Terry Puckett and Rachel Puckett, Plaintiffs,joyce Cole, Administratrix of the Estate of James Clevenger,plaintiff-appellant, v. Comet Manufacturing Corp., Consolidated Labs, Inc., Hollowayhouse, Inc., a Division of Chemical Corporation Ofamerica, Defendants-appellees, 892 F.2d 80 (6th Cir. 1989)Annotate this Case
Dec. 21, 1989
Before KEITH and BOGGS, Circuit Judges, and JOHN W. PECK, Senior Circuit Judge.
Terry and Rachel Puckett sued Comet Manufacturing Corporation and Consolidated Labs, Inc. in the Magoffin County, Kentucky, Circuit Court. They alleged negligence in the manufacture and labelling of drain cleaners, resulting in personal injury on October 18, 1984 to Terry Puckett and the loss of consortium to Rachel Puckett. Comet removed the case to federal district court.
On June 29, 1988, Joyce Cole, as administratrix of the estate of James Clevenger, moved to intervene in the Pucketts' lawsuit. Clevenger died on October 18, 1984, in the same accident that injured Terry Puckett. Cole is the only appellant in this case. Because the statute of limitations bars Cole's action, we affirm the dismissal of her case.
* Clevenger was killed in an accident in a sewer lift station in Magoffin County, Kentucky. He worked as a maintenance foreman for Mineral Labs, Inc. and was killed trying to rescue fellow employees from a sewer. The sewer line was located beneath a Pic-Pac Supermarket in a shopping plaza owned by Wal-Lyn, Inc., a sister company of Mineral Labs. The Mineral Labs building stood next to the supermarket, and its sewage drained into the supermarket's lift station.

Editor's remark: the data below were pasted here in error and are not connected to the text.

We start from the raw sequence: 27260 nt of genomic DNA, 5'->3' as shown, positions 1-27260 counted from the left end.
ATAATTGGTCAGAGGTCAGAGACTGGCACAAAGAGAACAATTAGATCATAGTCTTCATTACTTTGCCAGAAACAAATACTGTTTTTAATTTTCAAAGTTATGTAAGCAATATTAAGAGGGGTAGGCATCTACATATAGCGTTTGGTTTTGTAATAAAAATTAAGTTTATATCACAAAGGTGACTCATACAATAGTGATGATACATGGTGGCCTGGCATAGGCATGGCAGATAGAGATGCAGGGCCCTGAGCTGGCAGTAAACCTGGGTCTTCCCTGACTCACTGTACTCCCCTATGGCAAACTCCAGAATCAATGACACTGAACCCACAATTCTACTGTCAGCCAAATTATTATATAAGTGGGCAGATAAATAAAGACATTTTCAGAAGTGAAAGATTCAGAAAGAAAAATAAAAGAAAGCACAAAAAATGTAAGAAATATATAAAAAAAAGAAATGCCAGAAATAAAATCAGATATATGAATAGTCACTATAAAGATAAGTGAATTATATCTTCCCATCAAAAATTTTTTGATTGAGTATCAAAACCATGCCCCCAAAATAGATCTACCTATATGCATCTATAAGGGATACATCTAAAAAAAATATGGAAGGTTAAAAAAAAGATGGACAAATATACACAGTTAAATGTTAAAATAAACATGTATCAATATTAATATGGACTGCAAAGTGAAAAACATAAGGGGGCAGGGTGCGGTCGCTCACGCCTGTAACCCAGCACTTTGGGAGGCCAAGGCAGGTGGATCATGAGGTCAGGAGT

On October 18, 1984, the sewer line became clogged, and the supermarket manager, Farmer Howard, and a Mineral Labs plumber, James Salyer, poured drain cleaners manufactured by defendants Comet Manufacturing Corp., Consolidated Labs, Inc., and Holloway House, Inc., a division of the Chemical Corporation of America, into the drain. When the cleaners, containing sulfuric acid, combined with rotting organic matter, they produced hydrogen sulfide gas. When Howard and Salyer bored through the sewage, the gas escaped. Terry Puckett, a bag boy at the supermarket who was summoned to help, was overcome by the gas. Clevenger then tried to help by crawling into the lift station to rescue Howard and Salyer; he too succumbed to the gas, but he, unlike Puckett, died.
* Cole was appointed administratrix of Clevenger's estate on February 10, 1988, three years and three months after his death. On June 29, 1988, Cole filed her motion to intervene. She filed her intervening complaint on August 3, 1988. Cole is a resident of Kentucky, and several of the defendants named in the intervening complaint, including all the individual defendants, are also Kentucky residents. The district court granted the motion to intervene under Fed. R. Civ. P. 24(b) (permissive intervention), but after the defendants filed motions to dismiss, the court reconsidered the motion to intervene. The district court decided that the only basis for jurisdiction was diversity, and diversity between Clevenger's estate and all the defendants was not complete. The court then dismissed the case against all defendants on March 1, 1989, and a notice of appeal was filed on March 30, 1989.